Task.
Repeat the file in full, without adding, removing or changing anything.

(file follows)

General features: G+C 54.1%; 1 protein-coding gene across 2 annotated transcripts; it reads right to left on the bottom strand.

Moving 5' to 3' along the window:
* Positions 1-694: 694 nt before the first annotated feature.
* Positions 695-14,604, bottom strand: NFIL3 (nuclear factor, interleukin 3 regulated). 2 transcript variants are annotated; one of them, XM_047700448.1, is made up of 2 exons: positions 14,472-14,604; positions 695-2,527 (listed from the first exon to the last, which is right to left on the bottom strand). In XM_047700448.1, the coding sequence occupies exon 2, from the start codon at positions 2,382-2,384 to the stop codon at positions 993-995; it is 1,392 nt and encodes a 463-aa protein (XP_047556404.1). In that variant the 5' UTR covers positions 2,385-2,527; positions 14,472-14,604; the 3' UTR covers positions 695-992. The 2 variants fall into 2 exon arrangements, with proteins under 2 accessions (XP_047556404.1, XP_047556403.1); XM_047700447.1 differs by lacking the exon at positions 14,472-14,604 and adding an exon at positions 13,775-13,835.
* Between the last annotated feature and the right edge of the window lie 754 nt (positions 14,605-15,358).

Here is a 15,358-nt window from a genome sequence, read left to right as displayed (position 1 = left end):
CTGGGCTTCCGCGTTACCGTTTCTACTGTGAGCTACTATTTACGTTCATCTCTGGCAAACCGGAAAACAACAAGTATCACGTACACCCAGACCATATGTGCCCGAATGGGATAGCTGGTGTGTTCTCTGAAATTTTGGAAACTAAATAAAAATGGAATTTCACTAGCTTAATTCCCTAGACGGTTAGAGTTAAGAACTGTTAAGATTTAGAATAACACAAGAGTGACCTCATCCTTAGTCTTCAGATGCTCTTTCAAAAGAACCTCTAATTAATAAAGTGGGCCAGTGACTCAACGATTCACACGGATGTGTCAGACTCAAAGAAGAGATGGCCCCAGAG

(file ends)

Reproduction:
General features: G+C 54.1%; 1 protein-coding gene across 2 annotated transcripts; it reads right to left on the bottom strand.

Moving 5' to 3' along the window:
* Positions 1-694: 694 nt before the first annotated feature.
* Positions 695-14,604, bottom strand: NFIL3 (nuclear factor, interleukin 3 regulated). 2 transcript variants are annotated; one of them, XM_047700448.1, is made up of 2 exons: positions 14,472-14,604; positions 695-2,527 (listed from the first exon to the last, which is right to left on the bottom strand). In XM_047700448.1, the coding sequence occupies exon 2, from the start codon at positions 2,382-2,384 to the stop codon at positions 993-995; it is 1,392 nt and encodes a 463-aa protein (XP_047556404.1). In that variant the 5' UTR covers positions 2,385-2,527; positions 14,472-14,604; the 3' UTR covers positions 695-992. The 2 variants fall into 2 exon arrangements, with proteins under 2 accessions (XP_047556404.1, XP_047556403.1); XM_047700447.1 differs by lacking the exon at positions 14,472-14,604 and adding an exon at positions 13,775-13,835.
* Between the last annotated feature and the right edge of the window lie 754 nt (positions 14,605-15,358).

Here is a 15,358-nt window from a genome sequence, read left to right as displayed (position 1 = left end):
CTGGGCTTCCGCGTTACCGTTTCTACTGTGAGCTACTATTTACGTTCATCTCTGGCAAACCGGAAAACAACAAGTATCACGTACACCCAGACCATATGTGCCCGAATGGGATAGCTGGTGTGTTCTCTGAAATTTTGGAAACTAAATAAAAATGGAATTTCACTAGCTTAATTCCCTAGACGGTTAGAGTTAAGAACTGTTAAGATTTAGAATAACACAAGAGTGACCTCATCCTTAGTCTTCAGATGCTCTTTCAAAAGAACCTCTAATTAATAAAGTGGGCCAGTGACTCAACGATTCACACGGATGTGTCAGACTCAAAGAAGAGATGGCCCCAGAG